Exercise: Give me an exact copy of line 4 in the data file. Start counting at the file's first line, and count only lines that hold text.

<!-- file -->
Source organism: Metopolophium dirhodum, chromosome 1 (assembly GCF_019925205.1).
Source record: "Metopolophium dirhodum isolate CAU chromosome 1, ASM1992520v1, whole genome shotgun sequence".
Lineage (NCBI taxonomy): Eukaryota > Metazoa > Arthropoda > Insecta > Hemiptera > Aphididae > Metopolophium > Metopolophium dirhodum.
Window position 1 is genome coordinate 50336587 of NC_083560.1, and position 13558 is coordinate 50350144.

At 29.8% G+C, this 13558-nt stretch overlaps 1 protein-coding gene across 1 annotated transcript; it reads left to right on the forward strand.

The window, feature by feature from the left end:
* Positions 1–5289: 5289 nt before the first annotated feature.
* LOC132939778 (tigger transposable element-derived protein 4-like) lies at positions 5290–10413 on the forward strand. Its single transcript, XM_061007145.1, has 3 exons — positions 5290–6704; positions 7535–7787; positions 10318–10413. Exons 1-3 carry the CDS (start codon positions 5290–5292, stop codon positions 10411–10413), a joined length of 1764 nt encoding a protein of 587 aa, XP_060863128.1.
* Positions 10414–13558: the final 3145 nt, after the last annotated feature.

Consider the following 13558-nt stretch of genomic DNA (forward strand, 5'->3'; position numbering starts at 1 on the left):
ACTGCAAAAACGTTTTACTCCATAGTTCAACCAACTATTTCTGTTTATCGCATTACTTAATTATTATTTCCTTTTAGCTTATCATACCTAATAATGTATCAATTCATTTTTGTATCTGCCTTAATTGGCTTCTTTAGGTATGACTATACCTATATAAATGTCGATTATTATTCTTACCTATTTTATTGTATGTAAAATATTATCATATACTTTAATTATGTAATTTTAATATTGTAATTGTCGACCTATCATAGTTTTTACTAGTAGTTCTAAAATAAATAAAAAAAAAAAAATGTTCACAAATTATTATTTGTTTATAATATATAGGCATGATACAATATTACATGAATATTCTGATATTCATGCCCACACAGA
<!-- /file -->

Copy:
Window position 1 is genome coordinate 50336587 of NC_083560.1, and position 13558 is coordinate 50350144.